The Only Specialized Global Intellectual Property News Agency
A Member of Talal Abu-Ghazaleh Global

banner

IPOPHL, AIM Help Startups Apply for Patent, Target Protecting more IPs of Startups

18-Apr-2021 | Source : AG-IP News | Visits : 106
TAGUIG - Six startups part of the Asian Institute of Management’s Dado Banatao Incubator (AIM-DBI) Program have applied for patent grants at the Intellectual Property Office of the Philippines (IPOPHL) while six more will also commence their application pending the completion of documentary requirements, according to the official website of IPOPHL.

The 12 startups are namely Agrabah; AI4GOV; Antipara; AutoServed; Futuristic Aviation and Maritime Enterprise; Farmvocacy; Filipino Home-Based Moms (FHMoms); Olivia; ReXi; Payruler; Pazeball; and SeeYouDoc.

Last March, the startups went through a month-long 2021 THINC AIM Intellectual Property (IP) Development Track, a training program that is a result of IPOPHL’s partnership with AIM-DBI as forged in January through a Memorandum of Agreement (MoA). 

The IP Development Track is exclusive to AIM-DBI startups and is designed to bring synergy between IPOPHL and AIM-DBI through programs on intellectual property creation, protection, and commercialization.

In an April 14, 2021 commencement program to recognize the startups’ participation at the IP Development Track, IPOPHL Director General Rowel S. Barba said he was pleased that, in just three months from its creation, the MoA with AIM-DBI “is already yielding positive outcomes,” which could further the startups’ growth and enable them to contribute in recovery and socio-economic development.

“Today, as COVID-19 confronts us as a gigantic problem, startups, like all of you, can play a crucial role in our road to recovery,” Barba said.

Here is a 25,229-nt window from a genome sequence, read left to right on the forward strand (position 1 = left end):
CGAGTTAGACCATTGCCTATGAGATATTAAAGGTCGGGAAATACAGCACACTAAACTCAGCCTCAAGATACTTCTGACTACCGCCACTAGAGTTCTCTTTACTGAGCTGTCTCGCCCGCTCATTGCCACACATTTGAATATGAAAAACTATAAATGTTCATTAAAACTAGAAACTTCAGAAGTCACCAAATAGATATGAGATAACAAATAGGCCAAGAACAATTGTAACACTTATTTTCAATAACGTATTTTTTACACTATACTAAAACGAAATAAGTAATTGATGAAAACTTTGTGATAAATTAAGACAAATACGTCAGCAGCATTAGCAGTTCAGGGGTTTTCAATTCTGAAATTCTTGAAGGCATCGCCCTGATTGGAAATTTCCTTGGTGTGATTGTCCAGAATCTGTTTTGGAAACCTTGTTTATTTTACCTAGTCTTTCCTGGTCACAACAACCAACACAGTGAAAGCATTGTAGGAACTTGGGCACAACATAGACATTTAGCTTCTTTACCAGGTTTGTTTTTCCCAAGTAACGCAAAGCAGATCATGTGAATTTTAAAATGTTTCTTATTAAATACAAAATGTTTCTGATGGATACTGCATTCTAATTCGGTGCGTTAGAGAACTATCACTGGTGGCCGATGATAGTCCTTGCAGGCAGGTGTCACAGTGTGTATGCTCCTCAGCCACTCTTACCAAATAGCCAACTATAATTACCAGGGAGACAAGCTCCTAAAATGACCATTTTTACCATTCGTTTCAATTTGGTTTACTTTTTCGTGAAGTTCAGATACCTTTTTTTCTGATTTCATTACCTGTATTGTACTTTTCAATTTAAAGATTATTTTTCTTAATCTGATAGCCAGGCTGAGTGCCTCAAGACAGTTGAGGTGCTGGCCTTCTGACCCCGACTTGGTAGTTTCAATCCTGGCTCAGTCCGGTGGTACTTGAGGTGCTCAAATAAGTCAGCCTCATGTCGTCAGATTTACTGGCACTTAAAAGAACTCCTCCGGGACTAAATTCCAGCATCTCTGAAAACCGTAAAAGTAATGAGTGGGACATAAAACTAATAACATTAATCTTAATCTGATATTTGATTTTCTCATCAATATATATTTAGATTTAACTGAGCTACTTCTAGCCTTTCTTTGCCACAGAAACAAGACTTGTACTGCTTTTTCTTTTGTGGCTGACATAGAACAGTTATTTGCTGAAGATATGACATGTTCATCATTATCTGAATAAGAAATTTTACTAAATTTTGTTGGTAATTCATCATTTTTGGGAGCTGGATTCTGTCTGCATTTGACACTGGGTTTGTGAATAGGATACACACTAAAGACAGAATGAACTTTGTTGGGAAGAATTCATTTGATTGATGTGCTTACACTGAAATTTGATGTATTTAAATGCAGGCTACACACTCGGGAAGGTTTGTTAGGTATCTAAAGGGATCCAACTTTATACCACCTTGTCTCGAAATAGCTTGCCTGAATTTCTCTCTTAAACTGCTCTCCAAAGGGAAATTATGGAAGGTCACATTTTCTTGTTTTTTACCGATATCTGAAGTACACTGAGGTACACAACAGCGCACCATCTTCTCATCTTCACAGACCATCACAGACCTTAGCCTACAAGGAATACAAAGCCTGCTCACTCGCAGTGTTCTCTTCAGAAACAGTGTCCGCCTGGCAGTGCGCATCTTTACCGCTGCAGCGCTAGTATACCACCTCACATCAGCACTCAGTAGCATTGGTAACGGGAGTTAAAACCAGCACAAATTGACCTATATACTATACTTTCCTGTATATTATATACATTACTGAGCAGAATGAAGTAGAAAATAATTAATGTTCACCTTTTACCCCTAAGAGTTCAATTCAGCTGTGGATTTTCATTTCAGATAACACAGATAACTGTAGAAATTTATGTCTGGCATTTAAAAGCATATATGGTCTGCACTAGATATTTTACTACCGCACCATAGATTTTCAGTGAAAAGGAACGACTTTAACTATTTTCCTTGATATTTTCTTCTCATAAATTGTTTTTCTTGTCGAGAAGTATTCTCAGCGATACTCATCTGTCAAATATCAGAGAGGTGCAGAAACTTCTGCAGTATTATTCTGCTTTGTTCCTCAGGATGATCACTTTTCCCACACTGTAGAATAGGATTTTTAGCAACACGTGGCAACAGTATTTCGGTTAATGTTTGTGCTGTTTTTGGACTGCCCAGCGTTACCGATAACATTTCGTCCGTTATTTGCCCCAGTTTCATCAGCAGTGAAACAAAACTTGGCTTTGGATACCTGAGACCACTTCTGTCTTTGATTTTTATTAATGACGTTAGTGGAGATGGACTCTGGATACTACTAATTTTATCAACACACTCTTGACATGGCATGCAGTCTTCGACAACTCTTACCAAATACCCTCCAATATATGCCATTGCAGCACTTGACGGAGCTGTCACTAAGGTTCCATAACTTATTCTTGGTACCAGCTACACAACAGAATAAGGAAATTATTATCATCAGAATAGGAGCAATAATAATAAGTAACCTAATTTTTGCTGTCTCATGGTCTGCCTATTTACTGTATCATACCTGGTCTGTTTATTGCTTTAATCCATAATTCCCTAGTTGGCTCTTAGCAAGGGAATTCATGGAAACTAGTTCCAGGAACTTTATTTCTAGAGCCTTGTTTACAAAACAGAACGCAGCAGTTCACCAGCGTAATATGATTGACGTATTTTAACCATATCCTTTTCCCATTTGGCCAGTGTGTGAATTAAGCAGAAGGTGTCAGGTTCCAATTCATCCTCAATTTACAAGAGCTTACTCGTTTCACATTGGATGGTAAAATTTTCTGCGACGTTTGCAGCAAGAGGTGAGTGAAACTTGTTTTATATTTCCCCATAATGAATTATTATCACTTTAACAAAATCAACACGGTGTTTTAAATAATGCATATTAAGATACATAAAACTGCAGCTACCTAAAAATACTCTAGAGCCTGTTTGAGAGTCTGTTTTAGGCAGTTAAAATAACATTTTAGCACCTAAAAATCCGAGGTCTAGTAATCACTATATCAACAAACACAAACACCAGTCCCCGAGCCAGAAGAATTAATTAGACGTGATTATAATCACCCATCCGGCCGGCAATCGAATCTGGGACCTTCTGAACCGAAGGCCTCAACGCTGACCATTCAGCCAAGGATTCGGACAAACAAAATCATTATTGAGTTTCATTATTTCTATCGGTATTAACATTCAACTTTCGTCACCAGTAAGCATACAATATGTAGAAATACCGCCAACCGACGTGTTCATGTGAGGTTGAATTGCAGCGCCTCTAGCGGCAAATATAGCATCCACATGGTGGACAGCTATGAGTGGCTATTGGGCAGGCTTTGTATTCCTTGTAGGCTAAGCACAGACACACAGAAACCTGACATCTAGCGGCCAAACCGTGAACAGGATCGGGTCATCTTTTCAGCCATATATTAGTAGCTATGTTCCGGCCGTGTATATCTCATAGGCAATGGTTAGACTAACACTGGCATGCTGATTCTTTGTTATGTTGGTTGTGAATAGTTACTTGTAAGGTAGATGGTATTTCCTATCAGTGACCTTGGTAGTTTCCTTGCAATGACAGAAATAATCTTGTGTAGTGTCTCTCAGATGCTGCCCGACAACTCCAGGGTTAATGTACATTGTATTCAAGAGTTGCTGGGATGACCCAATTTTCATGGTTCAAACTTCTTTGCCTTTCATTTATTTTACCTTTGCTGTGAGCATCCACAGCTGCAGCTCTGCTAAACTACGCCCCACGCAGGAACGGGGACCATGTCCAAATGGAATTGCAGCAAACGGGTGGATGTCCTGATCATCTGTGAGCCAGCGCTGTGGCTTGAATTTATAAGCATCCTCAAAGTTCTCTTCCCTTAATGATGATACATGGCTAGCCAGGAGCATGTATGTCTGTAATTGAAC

Citing a report by Start-up Genome, the IPOPHL chief said Manila’s start-up ecosystem is valued at $1.6 billion, “an amount that could provide jobs, incomes, a livelihood, and a sense of stability.” 

“Indeed you can kickstart the economic recovery by generating more jobs and contributing and spurring innovation. And with so much talent and innovative minds, our country is indeed primed to enter the big leagues in terms of start-ups disrupting traditional businesses. It may be only a matter of owning our works and protecting them,” DG Barba added.

For his part, AIM-DBI Executive Director Prim Paypon stressed the importance of a whole-of-nation approach in elevating the startup ecosystem, sharing that the institution even created new slogan –– “Intellectual Property, Doing Together” (IPDT) –– to underscore the need for collaborations in honing startups’ IP readiness.

“Based on our current and very vibrant partnership with IPOPHL, we at AIM-DBI would like to wish our startups a very new appreciation of what IPDT is about in the pursuit of a journey in intellectual property,” Paypon said, adding IPOPHL serves as “a steering rod and anchor and guiding lighthouse” in AIM-DBI startups’ IP journey.

Meanwhile, Barba also commended the resource experts of the IP Development Track who were from IPOPHL’s Documentation, Information and Technology Transfer Bureau and of those who represented institutions part of IPOPHL’s network of Innovation and Technology Support Offices (ITSOs) which handhold innovators and creators in their IP journey. 

The resource experts were namely Dr. Armand R. Reosura of the Carlos Hilado Memorial State College; Ferelyn Oliva of the University of the Philippines-Visayas; Engr. Monalyn L. Oloroso and Princess Lydia S. Fuentes who are both from the Capiz State University.

Barba said he expects more startups to file protection for their IP technologies and assets, especially with more training programs lined up under the IPOPHL-AIM-DBI partnership.

“Our training programs will help startups attain sweet success in their IP journey, from creation to application and commercialization. They will understand its importance––both from legal and business standpoints, benefitting the startups’ future and that of our nation,” Barba added.
share



Related Articles